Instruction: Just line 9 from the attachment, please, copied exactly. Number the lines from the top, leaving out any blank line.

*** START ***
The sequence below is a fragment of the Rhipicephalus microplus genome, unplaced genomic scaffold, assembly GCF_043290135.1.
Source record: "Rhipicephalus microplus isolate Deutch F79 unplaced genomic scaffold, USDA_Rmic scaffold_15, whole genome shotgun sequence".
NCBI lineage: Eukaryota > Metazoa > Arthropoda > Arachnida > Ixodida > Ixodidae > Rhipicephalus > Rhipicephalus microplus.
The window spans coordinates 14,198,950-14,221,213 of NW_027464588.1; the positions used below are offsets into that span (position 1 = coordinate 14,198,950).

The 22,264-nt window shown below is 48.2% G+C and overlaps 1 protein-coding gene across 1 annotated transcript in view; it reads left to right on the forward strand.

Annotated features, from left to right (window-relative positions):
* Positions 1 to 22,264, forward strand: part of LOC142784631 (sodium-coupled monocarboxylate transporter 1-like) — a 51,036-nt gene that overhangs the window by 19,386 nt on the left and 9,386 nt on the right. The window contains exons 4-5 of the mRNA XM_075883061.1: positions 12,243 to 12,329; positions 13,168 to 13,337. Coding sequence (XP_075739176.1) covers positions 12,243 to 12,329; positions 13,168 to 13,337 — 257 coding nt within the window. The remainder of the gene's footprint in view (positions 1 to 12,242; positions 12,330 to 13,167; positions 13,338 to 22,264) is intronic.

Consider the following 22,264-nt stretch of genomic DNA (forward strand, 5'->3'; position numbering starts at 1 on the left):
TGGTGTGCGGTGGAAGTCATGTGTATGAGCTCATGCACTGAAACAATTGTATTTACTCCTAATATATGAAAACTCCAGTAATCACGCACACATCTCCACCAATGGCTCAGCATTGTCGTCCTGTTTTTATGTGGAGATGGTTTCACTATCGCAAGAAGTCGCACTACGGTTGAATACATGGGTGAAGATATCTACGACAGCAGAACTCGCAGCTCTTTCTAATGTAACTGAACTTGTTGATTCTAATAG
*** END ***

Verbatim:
TGGTGTGCGGTGGAAGTCATGTGTATGAGCTCATGCACTGAAACAATTGTATTTACTCCTAATATATGAAAACTCCAGTAATCACGCACACATCTCCACCAATGGCTCAGCATTGTCGTCCTGTTTTTATGTGGAGATGGTTTCACTATCGCAAGAAGTCGCACTACGGTTGAATACATGGGTGAAGATATCTACGACAGCAGAACTCGCAGCTCTTTCTAATGTAACTGAACTTGTTGATTCTAATAG